Strobes but no seizure
Last week I spoke to Rita Marcalo, the Portuguese dance artist with Epilepsy, who planned to induce a seizure live on stage, while on-lookers filmed it on their mobiles. The 24 hour event happened last Friday to Saturday at the Bradford Playhouse, where Rita, who hadn't been taking her anticonvulsive medication for over a week, drank wine, and was exposed to strobe lighting and flash photography, amongst other usual triggers.
I didn't know how I felt about the event itself. Rita spoke so eloquently in our interview about how her work, Involuntary Dances, was part of a trilogy of pieces, which would take her on an autobiographical journey, exploring the relationship between Rita's body and her epilepsy. She owned her condition she said, and she had taken pains to ensure that the risks to her health were minimal. In fact, as she usually chooses to have a seizure on her own, often in a public toilet, being in a confined space full of cushions and having paramedics on standby made it practically safe. Still, I felt there was no comfortable ending and judging by the press she had received beforehand, she was in for a rough ride whether she achieved her goal or not.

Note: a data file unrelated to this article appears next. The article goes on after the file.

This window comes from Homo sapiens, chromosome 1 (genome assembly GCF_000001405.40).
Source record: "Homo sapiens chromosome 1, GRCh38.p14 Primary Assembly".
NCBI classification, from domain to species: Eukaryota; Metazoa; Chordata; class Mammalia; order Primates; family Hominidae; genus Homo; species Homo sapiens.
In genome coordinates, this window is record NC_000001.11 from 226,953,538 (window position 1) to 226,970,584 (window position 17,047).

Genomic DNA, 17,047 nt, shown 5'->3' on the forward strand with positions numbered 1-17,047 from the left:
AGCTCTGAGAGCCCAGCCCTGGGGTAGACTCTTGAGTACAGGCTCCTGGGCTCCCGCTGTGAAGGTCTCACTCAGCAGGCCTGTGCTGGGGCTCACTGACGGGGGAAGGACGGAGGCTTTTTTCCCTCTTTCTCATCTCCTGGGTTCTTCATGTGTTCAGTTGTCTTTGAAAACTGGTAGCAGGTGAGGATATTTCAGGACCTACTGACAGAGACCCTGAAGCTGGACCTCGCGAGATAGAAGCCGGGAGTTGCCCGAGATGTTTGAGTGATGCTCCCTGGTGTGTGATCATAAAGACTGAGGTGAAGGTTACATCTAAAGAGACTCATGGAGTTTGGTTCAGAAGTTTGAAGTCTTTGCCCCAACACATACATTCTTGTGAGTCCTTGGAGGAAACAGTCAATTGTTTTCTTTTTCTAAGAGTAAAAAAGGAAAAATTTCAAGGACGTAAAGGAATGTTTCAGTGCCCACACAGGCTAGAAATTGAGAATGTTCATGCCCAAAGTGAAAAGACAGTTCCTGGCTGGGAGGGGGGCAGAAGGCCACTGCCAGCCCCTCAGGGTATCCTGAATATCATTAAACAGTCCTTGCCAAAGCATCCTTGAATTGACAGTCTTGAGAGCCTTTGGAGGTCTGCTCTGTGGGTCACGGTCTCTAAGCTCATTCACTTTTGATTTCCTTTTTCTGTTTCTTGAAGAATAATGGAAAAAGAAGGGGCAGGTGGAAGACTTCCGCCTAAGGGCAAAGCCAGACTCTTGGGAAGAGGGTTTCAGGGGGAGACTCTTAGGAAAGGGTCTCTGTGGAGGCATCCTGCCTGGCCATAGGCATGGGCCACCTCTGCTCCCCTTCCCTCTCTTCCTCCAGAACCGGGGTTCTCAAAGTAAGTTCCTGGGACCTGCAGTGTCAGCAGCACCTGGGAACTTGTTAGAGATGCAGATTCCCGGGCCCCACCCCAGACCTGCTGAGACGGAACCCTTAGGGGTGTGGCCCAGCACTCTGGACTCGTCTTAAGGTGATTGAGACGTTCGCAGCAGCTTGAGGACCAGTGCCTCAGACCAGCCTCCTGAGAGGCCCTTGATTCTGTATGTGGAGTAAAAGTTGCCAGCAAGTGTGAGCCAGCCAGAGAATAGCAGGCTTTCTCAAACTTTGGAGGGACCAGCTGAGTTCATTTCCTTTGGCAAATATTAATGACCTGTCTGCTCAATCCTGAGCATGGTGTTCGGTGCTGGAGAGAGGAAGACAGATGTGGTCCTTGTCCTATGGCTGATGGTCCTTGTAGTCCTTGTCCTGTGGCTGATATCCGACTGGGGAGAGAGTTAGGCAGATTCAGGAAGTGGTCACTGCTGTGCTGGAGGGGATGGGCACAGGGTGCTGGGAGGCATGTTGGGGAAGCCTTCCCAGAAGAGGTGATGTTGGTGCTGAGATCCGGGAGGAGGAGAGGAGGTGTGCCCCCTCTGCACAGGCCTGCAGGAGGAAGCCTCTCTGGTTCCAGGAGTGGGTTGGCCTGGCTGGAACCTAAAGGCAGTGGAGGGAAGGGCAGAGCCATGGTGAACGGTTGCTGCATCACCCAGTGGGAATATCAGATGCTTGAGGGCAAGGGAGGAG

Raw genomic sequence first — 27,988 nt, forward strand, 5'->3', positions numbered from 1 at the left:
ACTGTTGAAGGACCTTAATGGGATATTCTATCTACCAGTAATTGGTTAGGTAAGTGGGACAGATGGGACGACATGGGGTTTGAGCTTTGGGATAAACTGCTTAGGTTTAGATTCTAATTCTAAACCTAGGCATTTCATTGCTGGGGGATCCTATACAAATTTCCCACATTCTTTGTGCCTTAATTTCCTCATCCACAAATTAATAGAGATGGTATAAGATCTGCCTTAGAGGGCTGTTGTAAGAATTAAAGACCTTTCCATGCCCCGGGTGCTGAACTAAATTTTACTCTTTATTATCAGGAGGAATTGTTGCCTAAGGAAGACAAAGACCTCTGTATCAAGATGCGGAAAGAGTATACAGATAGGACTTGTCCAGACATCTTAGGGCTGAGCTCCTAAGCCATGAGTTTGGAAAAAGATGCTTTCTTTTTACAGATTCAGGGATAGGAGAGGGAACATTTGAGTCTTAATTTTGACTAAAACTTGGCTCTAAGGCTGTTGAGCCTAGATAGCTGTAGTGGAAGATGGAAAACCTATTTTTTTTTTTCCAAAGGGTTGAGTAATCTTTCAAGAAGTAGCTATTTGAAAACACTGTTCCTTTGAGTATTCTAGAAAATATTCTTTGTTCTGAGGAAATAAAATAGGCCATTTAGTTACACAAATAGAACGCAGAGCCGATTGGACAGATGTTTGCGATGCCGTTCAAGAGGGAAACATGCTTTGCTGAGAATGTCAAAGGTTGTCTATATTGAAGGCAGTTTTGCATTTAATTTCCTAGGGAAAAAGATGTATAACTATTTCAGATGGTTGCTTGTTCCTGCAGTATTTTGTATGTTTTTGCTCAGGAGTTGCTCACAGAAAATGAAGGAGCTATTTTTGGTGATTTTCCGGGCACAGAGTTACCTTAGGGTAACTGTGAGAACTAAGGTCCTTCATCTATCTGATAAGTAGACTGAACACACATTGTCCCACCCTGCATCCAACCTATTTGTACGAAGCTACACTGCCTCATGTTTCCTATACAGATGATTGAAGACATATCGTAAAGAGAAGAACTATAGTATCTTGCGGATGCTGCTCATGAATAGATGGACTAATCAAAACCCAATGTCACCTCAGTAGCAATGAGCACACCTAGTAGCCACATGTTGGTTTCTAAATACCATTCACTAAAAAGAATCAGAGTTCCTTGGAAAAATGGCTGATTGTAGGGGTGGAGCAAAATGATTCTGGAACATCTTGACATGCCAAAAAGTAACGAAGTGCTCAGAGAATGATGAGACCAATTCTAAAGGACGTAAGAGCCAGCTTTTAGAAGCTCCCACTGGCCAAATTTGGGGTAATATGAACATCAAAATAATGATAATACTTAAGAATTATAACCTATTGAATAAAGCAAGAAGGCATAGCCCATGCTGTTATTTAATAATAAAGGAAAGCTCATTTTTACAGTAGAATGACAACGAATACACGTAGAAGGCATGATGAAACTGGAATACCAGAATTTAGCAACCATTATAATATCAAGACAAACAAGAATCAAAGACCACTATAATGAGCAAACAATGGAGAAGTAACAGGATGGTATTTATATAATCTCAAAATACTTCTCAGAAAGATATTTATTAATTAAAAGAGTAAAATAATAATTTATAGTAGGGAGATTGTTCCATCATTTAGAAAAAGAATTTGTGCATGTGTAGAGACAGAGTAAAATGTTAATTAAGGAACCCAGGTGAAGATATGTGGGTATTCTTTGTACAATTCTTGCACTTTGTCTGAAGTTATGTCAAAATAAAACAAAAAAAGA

Rita didn't have a seizure. She is reported to have been slightly embarrassed by this but said that the second work in the trilogy would feature video taken of her attempts. As I suspected, the press varied in their post Involuntary Dances reporting. Read blogger David Thompson's sceptical account of Rita's attempts, and then this slightly more balanced review from Jo Verrent at Disability Arts Online.
So as Rita moves forward and the second work in the trilogy is set to become a reality, what has Involuntary Dances achieved?